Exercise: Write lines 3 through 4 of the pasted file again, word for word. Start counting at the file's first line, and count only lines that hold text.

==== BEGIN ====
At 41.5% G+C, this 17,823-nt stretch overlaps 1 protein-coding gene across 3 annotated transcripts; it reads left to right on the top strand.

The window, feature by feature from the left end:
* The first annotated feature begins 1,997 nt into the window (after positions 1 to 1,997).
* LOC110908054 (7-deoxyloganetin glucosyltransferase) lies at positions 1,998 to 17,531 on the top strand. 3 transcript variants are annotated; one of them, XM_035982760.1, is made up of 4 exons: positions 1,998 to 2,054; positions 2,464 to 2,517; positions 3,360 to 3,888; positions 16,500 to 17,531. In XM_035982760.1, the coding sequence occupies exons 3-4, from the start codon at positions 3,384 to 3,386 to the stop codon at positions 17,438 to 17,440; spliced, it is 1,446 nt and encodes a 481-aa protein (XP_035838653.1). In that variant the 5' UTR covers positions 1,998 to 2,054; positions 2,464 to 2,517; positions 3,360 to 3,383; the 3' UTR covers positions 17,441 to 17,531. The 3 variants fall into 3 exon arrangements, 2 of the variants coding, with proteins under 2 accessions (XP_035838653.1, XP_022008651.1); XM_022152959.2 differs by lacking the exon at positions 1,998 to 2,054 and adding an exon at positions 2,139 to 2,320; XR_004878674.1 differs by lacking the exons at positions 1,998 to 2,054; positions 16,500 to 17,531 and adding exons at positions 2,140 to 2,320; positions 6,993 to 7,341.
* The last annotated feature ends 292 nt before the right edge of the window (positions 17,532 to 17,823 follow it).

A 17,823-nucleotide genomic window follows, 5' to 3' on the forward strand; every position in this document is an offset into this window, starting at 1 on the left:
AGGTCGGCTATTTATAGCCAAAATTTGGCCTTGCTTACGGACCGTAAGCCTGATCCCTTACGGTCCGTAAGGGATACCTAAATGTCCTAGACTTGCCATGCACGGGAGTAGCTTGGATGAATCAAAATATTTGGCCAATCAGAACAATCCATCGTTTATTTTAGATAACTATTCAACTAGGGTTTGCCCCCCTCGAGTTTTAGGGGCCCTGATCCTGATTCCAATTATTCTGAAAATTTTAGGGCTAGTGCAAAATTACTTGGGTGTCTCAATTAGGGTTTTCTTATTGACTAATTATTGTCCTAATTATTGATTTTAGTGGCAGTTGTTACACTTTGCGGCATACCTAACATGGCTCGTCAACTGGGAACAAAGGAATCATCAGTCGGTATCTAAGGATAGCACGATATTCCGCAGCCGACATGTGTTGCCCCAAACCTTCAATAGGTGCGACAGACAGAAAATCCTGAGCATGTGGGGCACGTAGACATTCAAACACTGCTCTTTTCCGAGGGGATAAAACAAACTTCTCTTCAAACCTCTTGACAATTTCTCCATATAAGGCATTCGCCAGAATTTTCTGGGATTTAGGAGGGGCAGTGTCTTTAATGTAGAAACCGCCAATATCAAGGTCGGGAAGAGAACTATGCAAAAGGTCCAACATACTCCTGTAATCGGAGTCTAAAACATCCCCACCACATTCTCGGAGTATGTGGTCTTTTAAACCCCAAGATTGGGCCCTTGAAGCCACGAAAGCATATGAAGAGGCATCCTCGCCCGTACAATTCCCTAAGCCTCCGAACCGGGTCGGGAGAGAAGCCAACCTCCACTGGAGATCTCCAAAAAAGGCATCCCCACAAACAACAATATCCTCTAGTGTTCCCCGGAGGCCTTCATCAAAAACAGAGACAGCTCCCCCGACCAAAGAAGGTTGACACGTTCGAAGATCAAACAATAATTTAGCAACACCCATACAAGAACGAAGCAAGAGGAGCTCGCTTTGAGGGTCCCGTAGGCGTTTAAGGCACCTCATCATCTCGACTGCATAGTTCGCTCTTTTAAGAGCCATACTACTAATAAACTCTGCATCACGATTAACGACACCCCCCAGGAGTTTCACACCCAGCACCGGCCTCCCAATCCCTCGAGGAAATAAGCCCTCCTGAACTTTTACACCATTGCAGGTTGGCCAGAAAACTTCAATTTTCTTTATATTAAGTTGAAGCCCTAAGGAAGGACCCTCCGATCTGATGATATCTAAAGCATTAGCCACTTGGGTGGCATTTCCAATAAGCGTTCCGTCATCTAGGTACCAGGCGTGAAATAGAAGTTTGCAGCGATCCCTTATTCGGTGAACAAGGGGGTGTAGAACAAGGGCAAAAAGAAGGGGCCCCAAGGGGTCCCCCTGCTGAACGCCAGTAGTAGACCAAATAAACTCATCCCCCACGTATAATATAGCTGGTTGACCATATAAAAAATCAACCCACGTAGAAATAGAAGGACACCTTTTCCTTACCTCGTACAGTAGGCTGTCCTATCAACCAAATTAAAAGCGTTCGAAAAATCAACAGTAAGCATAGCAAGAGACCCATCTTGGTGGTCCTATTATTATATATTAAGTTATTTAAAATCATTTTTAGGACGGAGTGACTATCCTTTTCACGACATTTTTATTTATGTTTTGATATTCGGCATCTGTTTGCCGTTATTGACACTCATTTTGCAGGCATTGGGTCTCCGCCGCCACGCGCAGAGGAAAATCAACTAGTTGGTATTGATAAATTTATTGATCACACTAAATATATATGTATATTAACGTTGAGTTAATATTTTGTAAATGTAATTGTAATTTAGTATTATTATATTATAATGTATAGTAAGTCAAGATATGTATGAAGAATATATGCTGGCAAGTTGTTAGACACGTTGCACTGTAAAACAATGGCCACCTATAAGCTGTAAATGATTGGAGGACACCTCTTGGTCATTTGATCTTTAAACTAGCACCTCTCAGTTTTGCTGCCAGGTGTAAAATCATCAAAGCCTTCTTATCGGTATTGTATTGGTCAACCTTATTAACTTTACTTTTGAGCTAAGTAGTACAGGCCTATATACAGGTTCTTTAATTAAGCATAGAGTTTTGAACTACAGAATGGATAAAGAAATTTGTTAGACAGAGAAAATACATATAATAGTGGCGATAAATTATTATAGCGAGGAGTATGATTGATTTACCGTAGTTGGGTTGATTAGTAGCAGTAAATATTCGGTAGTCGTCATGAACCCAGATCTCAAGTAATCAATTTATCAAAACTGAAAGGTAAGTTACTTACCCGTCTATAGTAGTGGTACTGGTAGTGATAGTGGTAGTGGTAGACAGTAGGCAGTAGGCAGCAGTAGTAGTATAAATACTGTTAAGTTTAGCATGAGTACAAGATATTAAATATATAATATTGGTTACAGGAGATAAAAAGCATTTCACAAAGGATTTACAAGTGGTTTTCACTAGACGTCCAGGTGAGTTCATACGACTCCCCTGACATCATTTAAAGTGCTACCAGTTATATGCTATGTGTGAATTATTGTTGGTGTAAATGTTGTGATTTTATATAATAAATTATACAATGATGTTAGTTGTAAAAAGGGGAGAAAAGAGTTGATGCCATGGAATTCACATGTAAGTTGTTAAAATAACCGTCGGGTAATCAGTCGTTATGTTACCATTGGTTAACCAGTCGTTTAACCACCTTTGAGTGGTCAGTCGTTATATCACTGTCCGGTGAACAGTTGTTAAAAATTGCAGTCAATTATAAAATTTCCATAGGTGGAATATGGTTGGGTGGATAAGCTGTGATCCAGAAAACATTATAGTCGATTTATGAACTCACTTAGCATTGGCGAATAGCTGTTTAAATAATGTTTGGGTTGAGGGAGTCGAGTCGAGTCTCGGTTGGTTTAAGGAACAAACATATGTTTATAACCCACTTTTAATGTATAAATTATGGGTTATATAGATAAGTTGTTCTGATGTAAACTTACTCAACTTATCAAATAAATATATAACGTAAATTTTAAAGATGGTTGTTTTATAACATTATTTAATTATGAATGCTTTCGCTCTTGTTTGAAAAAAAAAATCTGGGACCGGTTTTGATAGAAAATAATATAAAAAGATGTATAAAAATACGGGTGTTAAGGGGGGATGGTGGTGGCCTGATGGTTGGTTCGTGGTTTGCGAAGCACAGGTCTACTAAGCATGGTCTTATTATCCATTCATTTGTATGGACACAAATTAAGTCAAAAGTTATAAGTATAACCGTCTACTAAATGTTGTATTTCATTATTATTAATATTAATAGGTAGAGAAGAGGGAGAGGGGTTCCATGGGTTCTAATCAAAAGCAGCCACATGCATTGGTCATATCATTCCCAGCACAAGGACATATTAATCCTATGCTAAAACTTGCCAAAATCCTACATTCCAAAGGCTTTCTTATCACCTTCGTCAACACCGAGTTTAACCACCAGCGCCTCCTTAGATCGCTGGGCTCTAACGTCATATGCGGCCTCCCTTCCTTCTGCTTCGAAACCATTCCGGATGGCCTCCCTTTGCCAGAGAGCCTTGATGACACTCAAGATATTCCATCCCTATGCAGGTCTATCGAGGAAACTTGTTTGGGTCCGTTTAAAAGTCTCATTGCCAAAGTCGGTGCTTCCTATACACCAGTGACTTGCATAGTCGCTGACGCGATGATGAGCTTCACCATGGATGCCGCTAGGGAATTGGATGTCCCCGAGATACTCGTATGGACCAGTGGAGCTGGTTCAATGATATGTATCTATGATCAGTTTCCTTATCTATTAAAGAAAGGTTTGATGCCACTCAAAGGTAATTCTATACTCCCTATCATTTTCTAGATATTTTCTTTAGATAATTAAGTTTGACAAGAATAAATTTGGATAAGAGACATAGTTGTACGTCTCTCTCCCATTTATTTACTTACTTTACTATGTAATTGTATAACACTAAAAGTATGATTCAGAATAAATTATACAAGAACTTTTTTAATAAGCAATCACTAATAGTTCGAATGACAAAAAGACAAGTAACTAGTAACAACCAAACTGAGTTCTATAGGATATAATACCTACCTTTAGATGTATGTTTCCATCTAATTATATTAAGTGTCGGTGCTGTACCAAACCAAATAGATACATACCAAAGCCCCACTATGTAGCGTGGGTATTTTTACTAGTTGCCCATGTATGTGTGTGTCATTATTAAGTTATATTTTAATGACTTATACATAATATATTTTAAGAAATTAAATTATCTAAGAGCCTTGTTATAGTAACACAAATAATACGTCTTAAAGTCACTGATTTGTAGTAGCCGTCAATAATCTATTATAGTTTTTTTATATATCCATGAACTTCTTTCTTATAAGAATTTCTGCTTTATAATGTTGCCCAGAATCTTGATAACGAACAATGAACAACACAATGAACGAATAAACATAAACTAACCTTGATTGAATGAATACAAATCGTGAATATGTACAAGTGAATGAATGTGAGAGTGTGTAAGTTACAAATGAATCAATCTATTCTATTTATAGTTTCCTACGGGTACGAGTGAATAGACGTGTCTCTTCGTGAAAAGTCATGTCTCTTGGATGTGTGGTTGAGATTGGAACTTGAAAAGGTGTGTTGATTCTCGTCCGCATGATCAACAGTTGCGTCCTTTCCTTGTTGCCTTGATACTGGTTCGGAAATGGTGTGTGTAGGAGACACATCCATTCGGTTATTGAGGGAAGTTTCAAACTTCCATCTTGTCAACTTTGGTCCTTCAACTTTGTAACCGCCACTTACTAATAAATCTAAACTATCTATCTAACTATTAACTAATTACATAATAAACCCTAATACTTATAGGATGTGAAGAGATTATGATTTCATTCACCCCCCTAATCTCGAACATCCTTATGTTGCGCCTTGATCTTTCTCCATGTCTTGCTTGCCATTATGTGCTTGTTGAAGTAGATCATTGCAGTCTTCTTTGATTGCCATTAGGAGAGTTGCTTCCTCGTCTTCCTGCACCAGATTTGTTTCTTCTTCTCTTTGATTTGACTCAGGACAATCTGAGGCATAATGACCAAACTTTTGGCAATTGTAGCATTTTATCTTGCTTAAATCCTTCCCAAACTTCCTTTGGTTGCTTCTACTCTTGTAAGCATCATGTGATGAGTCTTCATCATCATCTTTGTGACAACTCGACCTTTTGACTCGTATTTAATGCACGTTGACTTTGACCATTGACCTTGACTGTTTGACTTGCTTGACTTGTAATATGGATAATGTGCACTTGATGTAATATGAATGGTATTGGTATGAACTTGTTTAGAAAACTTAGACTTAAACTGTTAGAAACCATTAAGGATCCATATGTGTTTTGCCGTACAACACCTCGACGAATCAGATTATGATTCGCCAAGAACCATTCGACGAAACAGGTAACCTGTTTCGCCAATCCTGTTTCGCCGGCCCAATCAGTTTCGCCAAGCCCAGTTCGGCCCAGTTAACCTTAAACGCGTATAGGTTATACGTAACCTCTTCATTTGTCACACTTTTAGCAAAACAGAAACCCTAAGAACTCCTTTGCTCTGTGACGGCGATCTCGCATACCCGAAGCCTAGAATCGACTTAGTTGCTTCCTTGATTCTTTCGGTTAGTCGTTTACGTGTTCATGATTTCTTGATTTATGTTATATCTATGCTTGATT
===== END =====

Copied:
* The first annotated feature begins 1,997 nt into the window (after positions 1 to 1,997).
* LOC110908054 (7-deoxyloganetin glucosyltransferase) lies at positions 1,998 to 17,531 on the top strand. 3 transcript variants are annotated; one of them, XM_035982760.1, is made up of 4 exons: positions 1,998 to 2,054; positions 2,464 to 2,517; positions 3,360 to 3,888; positions 16,500 to 17,531. In XM_035982760.1, the coding sequence occupies exons 3-4, from the start codon at positions 3,384 to 3,386 to the stop codon at positions 17,438 to 17,440; spliced, it is 1,446 nt and encodes a 481-aa protein (XP_035838653.1). In that variant the 5' UTR covers positions 1,998 to 2,054; positions 2,464 to 2,517; positions 3,360 to 3,383; the 3' UTR covers positions 17,441 to 17,531. The 3 variants fall into 3 exon arrangements, 2 of the variants coding, with proteins under 2 accessions (XP_035838653.1, XP_022008651.1); XM_022152959.2 differs by lacking the exon at positions 1,998 to 2,054 and adding an exon at positions 2,139 to 2,320; XR_004878674.1 differs by lacking the exons at positions 1,998 to 2,054; positions 16,500 to 17,531 and adding exons at positions 2,140 to 2,320; positions 6,993 to 7,341.